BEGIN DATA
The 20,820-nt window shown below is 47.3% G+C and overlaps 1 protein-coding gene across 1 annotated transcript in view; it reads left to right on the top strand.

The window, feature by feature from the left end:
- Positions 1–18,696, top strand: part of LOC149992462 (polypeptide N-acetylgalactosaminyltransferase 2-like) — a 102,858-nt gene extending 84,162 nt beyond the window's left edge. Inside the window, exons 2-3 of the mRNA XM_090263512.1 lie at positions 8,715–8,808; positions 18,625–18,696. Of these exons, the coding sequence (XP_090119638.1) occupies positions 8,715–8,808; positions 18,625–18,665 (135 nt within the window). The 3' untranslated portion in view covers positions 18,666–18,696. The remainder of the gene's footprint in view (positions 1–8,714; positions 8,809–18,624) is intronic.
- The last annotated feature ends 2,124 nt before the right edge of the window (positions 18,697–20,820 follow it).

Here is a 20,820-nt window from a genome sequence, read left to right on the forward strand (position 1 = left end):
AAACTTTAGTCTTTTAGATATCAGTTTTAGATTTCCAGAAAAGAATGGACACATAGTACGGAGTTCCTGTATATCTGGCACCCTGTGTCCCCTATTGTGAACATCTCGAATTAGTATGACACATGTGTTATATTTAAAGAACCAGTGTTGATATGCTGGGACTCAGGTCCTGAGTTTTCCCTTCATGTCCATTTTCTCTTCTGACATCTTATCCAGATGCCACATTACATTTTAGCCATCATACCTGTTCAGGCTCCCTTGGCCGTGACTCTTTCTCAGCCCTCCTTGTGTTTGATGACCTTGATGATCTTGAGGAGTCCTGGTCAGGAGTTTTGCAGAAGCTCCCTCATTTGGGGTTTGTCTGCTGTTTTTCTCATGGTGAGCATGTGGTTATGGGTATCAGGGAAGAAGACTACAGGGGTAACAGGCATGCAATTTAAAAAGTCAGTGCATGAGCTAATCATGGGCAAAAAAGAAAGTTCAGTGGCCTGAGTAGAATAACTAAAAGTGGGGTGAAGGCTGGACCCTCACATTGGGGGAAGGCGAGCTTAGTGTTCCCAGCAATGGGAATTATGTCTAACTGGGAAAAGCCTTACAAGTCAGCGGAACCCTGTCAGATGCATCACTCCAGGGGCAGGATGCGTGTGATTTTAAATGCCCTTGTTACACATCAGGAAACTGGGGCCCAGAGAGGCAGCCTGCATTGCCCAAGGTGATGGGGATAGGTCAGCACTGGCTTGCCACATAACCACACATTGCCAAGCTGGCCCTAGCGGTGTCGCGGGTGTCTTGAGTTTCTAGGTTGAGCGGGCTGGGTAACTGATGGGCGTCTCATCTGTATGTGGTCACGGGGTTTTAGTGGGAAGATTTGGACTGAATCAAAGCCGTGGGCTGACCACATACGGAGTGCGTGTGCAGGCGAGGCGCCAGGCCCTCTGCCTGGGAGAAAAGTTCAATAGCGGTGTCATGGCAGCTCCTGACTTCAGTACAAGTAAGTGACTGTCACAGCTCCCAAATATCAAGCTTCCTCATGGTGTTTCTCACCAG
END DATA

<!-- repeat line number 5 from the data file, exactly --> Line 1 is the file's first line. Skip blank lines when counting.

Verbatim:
Here is a 20,820-nt window from a genome sequence, read left to right on the forward strand (position 1 = left end):